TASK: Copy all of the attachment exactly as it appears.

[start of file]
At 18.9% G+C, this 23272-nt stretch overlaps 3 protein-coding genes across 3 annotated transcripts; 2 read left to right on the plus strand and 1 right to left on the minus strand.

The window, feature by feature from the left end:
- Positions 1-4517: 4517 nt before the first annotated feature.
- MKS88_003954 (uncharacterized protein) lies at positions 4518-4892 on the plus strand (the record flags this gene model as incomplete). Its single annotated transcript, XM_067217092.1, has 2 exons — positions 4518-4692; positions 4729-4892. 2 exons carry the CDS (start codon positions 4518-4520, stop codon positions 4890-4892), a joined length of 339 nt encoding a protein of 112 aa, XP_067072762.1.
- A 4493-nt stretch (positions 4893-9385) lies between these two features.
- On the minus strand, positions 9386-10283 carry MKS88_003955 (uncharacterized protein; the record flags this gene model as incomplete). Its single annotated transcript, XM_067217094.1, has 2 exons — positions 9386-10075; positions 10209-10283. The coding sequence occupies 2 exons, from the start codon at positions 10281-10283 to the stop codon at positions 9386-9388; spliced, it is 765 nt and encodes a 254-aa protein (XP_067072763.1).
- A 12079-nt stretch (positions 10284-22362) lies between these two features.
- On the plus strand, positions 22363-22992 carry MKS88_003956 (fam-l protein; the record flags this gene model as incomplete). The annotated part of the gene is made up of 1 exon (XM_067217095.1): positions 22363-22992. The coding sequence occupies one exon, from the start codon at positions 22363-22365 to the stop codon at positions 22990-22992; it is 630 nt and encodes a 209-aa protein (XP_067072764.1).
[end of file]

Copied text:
At 18.9% G+C, this 23272-nt stretch overlaps 3 protein-coding genes across 3 annotated transcripts; 2 read left to right on the plus strand and 1 right to left on the minus strand.

The window, feature by feature from the left end:
- Positions 1-4517: 4517 nt before the first annotated feature.
- MKS88_003954 (uncharacterized protein) lies at positions 4518-4892 on the plus strand (the record flags this gene model as incomplete). Its single annotated transcript, XM_067217092.1, has 2 exons — positions 4518-4692; positions 4729-4892. 2 exons carry the CDS (start codon positions 4518-4520, stop codon positions 4890-4892), a joined length of 339 nt encoding a protein of 112 aa, XP_067072762.1.
- A 4493-nt stretch (positions 4893-9385) lies between these two features.
- On the minus strand, positions 9386-10283 carry MKS88_003955 (uncharacterized protein; the record flags this gene model as incomplete). Its single annotated transcript, XM_067217094.1, has 2 exons — positions 9386-10075; positions 10209-10283. The coding sequence occupies 2 exons, from the start codon at positions 10281-10283 to the stop codon at positions 9386-9388; spliced, it is 765 nt and encodes a 254-aa protein (XP_067072763.1).
- A 12079-nt stretch (positions 10284-22362) lies between these two features.
- On the plus strand, positions 22363-22992 carry MKS88_003956 (fam-l protein; the record flags this gene model as incomplete). The annotated part of the gene is made up of 1 exon (XM_067217095.1): positions 22363-22992. The coding sequence occupies one exon, from the start codon at positions 22363-22365 to the stop codon at positions 22990-22992; it is 630 nt and encodes a 209-aa protein (XP_067072764.1).